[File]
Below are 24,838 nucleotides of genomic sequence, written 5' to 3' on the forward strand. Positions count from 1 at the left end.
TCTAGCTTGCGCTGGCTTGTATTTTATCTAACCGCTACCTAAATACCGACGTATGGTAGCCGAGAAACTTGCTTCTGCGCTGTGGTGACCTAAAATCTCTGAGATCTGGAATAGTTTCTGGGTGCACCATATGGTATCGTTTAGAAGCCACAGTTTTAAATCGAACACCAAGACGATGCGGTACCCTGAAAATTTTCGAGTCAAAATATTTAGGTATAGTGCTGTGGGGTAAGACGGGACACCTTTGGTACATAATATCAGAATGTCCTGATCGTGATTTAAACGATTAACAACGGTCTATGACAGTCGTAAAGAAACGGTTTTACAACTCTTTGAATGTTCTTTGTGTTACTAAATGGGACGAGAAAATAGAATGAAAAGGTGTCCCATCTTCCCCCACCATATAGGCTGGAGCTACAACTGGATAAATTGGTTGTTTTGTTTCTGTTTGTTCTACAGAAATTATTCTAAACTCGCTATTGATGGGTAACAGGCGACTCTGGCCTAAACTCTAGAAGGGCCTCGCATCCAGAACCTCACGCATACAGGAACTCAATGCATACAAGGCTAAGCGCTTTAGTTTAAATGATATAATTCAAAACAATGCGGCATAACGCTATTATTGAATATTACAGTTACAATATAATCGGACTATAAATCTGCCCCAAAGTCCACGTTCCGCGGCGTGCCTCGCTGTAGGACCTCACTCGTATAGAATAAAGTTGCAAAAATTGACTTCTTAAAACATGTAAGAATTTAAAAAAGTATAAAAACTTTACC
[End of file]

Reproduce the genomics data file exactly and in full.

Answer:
Below are 24,838 nucleotides of genomic sequence, written 5' to 3' on the forward strand. Positions count from 1 at the left end.
TCTAGCTTGCGCTGGCTTGTATTTTATCTAACCGCTACCTAAATACCGACGTATGGTAGCCGAGAAACTTGCTTCTGCGCTGTGGTGACCTAAAATCTCTGAGATCTGGAATAGTTTCTGGGTGCACCATATGGTATCGTTTAGAAGCCACAGTTTTAAATCGAACACCAAGACGATGCGGTACCCTGAAAATTTTCGAGTCAAAATATTTAGGTATAGTGCTGTGGGGTAAGACGGGACACCTTTGGTACATAATATCAGAATGTCCTGATCGTGATTTAAACGATTAACAACGGTCTATGACAGTCGTAAAGAAACGGTTTTACAACTCTTTGAATGTTCTTTGTGTTACTAAATGGGACGAGAAAATAGAATGAAAAGGTGTCCCATCTTCCCCCACCATATAGGCTGGAGCTACAACTGGATAAATTGGTTGTTTTGTTTCTGTTTGTTCTACAGAAATTATTCTAAACTCGCTATTGATGGGTAACAGGCGACTCTGGCCTAAACTCTAGAAGGGCCTCGCATCCAGAACCTCACGCATACAGGAACTCAATGCATACAAGGCTAAGCGCTTTAGTTTAAATGATATAATTCAAAACAATGCGGCATAACGCTATTATTGAATATTACAGTTACAATATAATCGGACTATAAATCTGCCCCAAAGTCCACGTTCCGCGGCGTGCCTCGCTGTAGGACCTCACTCGTATAGAATAAAGTTGCAAAAATTGACTTCTTAAAACATGTAAGAATTTAAAAAAGTATAAAAACTTTACC